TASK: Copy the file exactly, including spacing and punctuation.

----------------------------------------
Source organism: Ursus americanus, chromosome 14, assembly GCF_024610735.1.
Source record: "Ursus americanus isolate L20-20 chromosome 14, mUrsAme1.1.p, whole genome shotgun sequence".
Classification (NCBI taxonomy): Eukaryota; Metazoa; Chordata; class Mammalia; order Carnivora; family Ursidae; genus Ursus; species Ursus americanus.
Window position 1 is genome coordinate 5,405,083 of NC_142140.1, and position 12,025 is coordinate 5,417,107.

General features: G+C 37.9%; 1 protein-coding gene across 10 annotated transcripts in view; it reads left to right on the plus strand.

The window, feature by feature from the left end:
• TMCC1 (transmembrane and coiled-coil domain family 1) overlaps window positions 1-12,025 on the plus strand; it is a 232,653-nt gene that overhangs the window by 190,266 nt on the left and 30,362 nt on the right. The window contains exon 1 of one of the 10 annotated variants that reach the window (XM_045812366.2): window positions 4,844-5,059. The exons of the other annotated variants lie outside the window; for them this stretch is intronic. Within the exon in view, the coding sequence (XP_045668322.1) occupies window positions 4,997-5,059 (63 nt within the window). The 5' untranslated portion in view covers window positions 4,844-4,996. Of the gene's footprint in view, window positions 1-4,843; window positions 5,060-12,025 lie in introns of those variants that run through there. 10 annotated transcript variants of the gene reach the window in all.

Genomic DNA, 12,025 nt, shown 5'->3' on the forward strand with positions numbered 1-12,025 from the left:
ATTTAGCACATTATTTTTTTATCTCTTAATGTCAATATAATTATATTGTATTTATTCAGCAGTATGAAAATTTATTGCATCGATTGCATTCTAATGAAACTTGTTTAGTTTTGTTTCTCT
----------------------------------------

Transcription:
Source organism: Ursus americanus, chromosome 14, assembly GCF_024610735.1.
Source record: "Ursus americanus isolate L20-20 chromosome 14, mUrsAme1.1.p, whole genome shotgun sequence".
Classification (NCBI taxonomy): Eukaryota; Metazoa; Chordata; class Mammalia; order Carnivora; family Ursidae; genus Ursus; species Ursus americanus.
Window position 1 is genome coordinate 5,405,083 of NC_142140.1, and position 12,025 is coordinate 5,417,107.

General features: G+C 37.9%; 1 protein-coding gene across 10 annotated transcripts in view; it reads left to right on the plus strand.

The window, feature by feature from the left end:
• TMCC1 (transmembrane and coiled-coil domain family 1) overlaps window positions 1-12,025 on the plus strand; it is a 232,653-nt gene that overhangs the window by 190,266 nt on the left and 30,362 nt on the right. The window contains exon 1 of one of the 10 annotated variants that reach the window (XM_045812366.2): window positions 4,844-5,059. The exons of the other annotated variants lie outside the window; for them this stretch is intronic. Within the exon in view, the coding sequence (XP_045668322.1) occupies window positions 4,997-5,059 (63 nt within the window). The 5' untranslated portion in view covers window positions 4,844-4,996. Of the gene's footprint in view, window positions 1-4,843; window positions 5,060-12,025 lie in introns of those variants that run through there. 10 annotated transcript variants of the gene reach the window in all.

Genomic DNA, 12,025 nt, shown 5'->3' on the forward strand with positions numbered 1-12,025 from the left:
ATTTAGCACATTATTTTTTTATCTCTTAATGTCAATATAATTATATTGTATTTATTCAGCAGTATGAAAATTTATTGCATCGATTGCATTCTAATGAAACTTGTTTAGTTTTGTTTCTCT